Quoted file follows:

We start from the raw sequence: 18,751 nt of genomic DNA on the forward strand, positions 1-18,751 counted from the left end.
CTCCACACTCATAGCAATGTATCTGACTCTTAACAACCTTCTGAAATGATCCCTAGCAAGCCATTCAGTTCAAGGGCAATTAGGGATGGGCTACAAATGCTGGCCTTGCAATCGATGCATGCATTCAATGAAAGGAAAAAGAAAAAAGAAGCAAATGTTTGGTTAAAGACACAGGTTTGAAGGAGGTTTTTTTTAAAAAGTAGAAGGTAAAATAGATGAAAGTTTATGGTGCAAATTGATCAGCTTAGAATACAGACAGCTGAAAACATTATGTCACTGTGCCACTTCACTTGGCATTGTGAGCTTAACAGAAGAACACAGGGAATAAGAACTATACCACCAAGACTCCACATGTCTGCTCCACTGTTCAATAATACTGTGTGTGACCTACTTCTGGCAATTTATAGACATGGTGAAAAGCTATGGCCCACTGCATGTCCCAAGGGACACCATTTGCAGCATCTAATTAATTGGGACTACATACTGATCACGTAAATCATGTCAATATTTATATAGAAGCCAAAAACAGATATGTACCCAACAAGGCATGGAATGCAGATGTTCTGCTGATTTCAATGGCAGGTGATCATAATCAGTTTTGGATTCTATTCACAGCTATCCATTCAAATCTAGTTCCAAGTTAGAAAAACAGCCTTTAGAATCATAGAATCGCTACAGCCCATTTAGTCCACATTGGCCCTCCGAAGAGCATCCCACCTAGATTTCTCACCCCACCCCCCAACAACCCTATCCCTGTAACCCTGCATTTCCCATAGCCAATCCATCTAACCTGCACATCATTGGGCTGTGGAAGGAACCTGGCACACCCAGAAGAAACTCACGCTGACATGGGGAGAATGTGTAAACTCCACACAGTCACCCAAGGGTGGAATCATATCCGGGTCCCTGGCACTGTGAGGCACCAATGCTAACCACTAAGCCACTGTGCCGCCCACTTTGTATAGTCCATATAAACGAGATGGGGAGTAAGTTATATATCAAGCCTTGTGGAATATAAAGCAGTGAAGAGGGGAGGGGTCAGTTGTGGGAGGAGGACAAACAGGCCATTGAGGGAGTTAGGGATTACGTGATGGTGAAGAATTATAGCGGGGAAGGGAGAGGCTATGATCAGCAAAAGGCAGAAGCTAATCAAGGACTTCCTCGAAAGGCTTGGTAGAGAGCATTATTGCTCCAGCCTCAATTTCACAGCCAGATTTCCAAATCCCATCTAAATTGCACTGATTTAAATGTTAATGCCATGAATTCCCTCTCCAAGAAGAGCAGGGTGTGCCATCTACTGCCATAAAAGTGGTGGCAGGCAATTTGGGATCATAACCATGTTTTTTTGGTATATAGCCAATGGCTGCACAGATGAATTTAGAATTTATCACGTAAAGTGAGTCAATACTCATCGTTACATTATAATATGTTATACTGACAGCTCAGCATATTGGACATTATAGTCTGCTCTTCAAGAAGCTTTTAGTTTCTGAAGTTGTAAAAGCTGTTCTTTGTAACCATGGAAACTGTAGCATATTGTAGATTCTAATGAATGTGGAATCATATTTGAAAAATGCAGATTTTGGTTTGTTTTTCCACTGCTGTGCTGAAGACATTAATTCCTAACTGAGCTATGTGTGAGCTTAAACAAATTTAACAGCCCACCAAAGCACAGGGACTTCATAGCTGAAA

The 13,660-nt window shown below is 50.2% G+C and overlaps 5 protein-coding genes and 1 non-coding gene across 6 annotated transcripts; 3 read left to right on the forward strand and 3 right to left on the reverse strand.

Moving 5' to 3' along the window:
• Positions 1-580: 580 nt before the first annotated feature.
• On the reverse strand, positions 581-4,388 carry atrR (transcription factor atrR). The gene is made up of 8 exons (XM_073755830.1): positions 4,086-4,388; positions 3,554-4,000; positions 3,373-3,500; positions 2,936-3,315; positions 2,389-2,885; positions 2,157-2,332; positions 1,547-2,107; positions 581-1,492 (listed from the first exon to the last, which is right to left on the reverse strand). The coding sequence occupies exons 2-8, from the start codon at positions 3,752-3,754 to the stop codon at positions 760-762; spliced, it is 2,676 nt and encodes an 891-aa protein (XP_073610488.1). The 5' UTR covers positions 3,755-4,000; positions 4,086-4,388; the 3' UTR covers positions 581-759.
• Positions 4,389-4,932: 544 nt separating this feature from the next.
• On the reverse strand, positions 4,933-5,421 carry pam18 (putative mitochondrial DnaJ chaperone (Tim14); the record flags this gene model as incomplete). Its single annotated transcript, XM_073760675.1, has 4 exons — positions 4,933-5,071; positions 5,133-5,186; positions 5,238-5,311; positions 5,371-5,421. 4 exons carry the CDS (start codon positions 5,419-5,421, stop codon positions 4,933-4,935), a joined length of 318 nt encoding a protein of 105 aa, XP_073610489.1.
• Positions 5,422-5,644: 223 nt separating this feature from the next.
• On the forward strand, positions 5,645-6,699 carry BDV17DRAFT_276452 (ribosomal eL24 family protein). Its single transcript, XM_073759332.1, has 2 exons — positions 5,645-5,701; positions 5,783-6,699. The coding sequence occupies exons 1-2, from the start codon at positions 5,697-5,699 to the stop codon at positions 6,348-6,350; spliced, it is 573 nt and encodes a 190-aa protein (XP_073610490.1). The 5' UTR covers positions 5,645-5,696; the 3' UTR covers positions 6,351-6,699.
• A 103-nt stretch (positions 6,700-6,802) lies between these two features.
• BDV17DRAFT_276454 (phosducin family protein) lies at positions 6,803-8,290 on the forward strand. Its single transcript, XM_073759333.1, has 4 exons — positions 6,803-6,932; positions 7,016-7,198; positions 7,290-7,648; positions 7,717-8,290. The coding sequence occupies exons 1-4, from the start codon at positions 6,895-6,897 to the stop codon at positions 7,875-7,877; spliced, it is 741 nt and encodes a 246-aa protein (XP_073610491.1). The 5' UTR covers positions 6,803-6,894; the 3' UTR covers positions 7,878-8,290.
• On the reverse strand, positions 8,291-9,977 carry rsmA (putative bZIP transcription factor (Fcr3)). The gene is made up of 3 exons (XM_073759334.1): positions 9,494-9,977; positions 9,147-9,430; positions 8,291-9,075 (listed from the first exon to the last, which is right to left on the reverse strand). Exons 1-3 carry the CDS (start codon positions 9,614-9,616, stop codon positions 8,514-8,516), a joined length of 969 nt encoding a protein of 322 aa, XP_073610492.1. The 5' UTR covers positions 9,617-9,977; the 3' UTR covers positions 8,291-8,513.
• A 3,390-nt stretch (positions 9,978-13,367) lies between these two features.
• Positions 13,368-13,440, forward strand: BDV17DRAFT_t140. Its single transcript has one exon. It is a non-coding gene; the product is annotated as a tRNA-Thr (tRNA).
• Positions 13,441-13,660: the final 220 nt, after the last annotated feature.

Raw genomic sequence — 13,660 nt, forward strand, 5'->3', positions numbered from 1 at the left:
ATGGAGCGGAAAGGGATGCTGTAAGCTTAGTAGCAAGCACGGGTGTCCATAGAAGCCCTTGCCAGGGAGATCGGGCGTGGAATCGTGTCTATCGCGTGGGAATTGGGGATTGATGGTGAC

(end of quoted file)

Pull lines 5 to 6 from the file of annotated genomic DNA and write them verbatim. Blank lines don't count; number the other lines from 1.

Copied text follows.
• Positions 1-580: 580 nt before the first annotated feature.
• On the reverse strand, positions 581-4,388 carry atrR (transcription factor atrR). The gene is made up of 8 exons (XM_073755830.1): positions 4,086-4,388; positions 3,554-4,000; positions 3,373-3,500; positions 2,936-3,315; positions 2,389-2,885; positions 2,157-2,332; positions 1,547-2,107; positions 581-1,492 (listed from the first exon to the last, which is right to left on the reverse strand). The coding sequence occupies exons 2-8, from the start codon at positions 3,752-3,754 to the stop codon at positions 760-762; spliced, it is 2,676 nt and encodes an 891-aa protein (XP_073610488.1). The 5' UTR covers positions 3,755-4,000; positions 4,086-4,388; the 3' UTR covers positions 581-759.